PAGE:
The American moment

The US Is The World's Leader, But Does The World Want to Be Led By It Any Longer?

After: Time Magazine, European issue. August 4, 1997.

Special report "America the Brazen".

Amid mounting umbrage at American "arrogance" abroad, even some close U.S. friends complain that yankee doodle is not minding his step, or the music

It might not just be the fear of something that is commonly referred to as the "McDonaldisation" of society when political leaders around the globe start complaining about the way the United States treats them along with everyone else. Just one out of an ever-increasing row of examples for the behavior of the diplomatically ill-fated Clinton administration is what German journalists labeled "the boots fiasco". When leaders of the six most important economic powers apart from the U.S. arrived at the Denver economic summit on June 21, they found themselves exposed to humiliation, as ordered to dress up in cowboy clothing, including boots and hats, for the welcome banquet. Especially Chancellor Kohl of Germany and French president Jacques Chirac refused that kind of fancy dress for the occasion.

But not vestimentary issues alone made Clinton's partners and allies feel foolish, since not only were they given a school uniform, but lectures about a flourishing U.S. economy by a boasting teacher as well. Charts were presented, obviously showing America's top performance among the seven richest countries in concerns of job creation, thereby praising the "American model" of no-safety-net capitalism.

It's true, the New World has long gained power over the old one, plus literally every single spot on the map by invading with media arms. Hollywood supports the world with special-effect laden motion pictures, while D.C. dictates democracy and obedience to something that strikingly resembles of a modern-time Roman Empire.

"No country should seek hegemony, practice power politics, or monopolize international relations." -- Presidents Boris Yeltsin of Russia and Jiang Zemin of China

Press voices are beginning to get rough on the U.S., French daily Le Monde ran an editorial titled "Imperial America", and even the usually more reluctant German paper Die Welt claims that "Protests about Washington throwing its weight around should be taken seriously".

What is it Washington has done to earn this kind of resentment? Basically, a collection of laws and statements that have come out recently would show the problem. The Helms-Burton Act, for example, threatens punishment for non-American companies that trade with Cuba -- a statute that is not justifyable by any international norm. Another example is the Boeing-McDonnell Douglas fusion, which many -- mostly European -- critics see as an American effort to "monopolize the aviation construction sector with the progressive elimination of the only competitor". That competitor being Europe-based Airbus Industrie.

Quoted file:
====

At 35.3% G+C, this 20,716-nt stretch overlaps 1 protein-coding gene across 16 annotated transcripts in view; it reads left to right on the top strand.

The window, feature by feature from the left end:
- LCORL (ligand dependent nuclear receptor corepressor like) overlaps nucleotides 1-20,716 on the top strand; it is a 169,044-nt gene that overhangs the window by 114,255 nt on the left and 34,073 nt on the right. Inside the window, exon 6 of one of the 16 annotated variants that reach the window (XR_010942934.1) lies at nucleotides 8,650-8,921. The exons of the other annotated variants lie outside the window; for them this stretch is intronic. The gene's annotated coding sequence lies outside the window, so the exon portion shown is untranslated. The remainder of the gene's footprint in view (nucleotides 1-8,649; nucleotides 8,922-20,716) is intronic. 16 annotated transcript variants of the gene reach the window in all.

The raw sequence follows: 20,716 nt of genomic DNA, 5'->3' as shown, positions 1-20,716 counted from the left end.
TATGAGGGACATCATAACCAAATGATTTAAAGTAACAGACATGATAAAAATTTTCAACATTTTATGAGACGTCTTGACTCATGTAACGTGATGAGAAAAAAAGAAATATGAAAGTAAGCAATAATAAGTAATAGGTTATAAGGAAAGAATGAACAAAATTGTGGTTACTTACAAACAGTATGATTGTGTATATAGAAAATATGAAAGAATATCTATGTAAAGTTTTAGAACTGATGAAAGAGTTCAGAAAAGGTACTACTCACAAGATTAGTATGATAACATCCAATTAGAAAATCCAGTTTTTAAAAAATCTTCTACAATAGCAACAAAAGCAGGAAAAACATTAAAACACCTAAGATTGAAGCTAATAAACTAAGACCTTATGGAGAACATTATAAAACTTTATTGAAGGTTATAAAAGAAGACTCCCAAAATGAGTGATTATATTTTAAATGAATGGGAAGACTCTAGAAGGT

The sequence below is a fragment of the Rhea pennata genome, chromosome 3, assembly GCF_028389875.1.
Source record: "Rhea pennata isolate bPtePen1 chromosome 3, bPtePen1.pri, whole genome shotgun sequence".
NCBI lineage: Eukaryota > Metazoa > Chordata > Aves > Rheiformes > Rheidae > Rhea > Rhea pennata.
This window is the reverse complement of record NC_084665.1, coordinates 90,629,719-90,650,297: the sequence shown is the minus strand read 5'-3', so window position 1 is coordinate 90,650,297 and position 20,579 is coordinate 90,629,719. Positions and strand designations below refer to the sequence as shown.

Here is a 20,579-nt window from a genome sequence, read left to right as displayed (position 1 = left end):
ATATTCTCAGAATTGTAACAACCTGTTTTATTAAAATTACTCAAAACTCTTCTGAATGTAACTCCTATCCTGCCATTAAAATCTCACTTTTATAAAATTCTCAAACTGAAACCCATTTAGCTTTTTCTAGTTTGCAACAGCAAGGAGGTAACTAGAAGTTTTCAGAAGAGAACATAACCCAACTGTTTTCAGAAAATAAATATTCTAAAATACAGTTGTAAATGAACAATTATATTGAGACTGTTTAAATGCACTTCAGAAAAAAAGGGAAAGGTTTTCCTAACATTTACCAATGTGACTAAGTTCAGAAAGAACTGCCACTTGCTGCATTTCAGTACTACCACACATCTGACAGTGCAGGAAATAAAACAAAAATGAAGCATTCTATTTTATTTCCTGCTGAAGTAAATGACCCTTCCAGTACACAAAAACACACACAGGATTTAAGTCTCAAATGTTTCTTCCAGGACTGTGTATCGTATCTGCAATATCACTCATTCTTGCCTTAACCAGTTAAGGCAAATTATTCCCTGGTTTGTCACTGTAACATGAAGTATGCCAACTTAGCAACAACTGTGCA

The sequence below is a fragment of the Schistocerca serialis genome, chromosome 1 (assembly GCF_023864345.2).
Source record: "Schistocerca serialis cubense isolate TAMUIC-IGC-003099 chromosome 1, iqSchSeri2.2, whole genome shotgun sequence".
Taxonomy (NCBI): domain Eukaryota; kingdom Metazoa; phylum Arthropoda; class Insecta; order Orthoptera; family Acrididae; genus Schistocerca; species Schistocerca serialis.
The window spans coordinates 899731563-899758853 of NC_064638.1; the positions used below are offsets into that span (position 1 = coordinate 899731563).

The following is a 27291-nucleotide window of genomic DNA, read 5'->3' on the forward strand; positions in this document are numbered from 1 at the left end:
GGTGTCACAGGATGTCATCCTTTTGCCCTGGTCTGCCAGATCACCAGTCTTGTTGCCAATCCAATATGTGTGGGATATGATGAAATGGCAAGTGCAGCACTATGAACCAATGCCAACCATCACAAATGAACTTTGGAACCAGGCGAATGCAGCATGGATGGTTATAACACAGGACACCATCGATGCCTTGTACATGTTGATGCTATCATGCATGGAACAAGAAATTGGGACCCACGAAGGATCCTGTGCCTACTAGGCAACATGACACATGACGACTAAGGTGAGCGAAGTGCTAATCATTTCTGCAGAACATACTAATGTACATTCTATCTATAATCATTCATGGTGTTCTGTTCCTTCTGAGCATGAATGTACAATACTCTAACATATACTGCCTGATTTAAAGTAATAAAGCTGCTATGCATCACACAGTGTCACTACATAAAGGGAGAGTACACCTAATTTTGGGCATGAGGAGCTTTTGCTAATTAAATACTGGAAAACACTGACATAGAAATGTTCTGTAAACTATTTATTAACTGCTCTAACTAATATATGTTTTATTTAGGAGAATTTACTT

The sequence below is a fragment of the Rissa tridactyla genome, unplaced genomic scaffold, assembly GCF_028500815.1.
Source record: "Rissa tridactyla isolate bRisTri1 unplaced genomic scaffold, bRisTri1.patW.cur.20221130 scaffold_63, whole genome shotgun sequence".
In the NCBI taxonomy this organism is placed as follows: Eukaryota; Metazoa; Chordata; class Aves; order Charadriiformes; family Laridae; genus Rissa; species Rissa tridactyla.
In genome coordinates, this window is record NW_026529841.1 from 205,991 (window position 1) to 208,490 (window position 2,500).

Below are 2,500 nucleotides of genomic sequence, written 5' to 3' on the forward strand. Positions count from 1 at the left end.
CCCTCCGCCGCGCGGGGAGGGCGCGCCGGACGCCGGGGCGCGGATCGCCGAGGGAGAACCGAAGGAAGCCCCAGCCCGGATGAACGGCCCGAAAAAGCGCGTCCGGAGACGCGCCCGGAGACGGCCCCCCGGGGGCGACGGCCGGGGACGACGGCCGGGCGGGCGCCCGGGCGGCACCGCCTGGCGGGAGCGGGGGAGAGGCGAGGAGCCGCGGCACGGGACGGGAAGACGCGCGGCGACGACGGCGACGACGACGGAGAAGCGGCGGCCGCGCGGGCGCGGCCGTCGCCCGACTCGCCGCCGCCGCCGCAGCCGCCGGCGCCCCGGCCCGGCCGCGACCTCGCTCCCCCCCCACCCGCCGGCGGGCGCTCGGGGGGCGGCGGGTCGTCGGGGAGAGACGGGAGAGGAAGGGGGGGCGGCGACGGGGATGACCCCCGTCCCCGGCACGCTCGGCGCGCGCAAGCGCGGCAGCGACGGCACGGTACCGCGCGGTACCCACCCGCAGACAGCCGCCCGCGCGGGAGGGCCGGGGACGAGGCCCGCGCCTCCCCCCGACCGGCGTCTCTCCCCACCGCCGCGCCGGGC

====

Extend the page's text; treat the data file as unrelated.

With American troops spread over the globe, American films in theatres everywhere, with CNN and NBC available on cable television throughout the world, it truly seems like the USA runs the planet. And it does. During recent household talks at the United Nations, President Bill Clinton declared that his country would only pay the billions of dollars debt it owes the organization if certain reforms were made. Reforms in favor of America's leading role within the UN. Stranger still, that Clinton won't afford paying his dues, while constantly promoting the success and greatness of American economy. The money, it seems, even though being had, is not being given. Why, so spectators wonder, can the realm of freedom and justice for all blackmail the rest of the world in such a manner? Simply put, "If the U.S. leads, things get done. If it doesn't, then nothing gets done," as an official with the World Trade Organization in Geneva observes. Is criticizing the way the U.S. "gets things done" merely the easier way, when the rocky road would be to get down and handle international issues without American predominance? It appears like that, at least to a certain degree.

"If the U.S. leads, things get done. If it doesn't, then nothing gets done."

The twentieth century will find its place in future history books as the "American century", for no other power can even remotely challenge the position of the USA these days. However, with the Asian tiger's now audible roar, and Europe growing together more every passing year, the twenty-first one might not. But even if the American moment vanishes in the sands of time, McDonald's is likely to make a stand. And so is CNN. ¨

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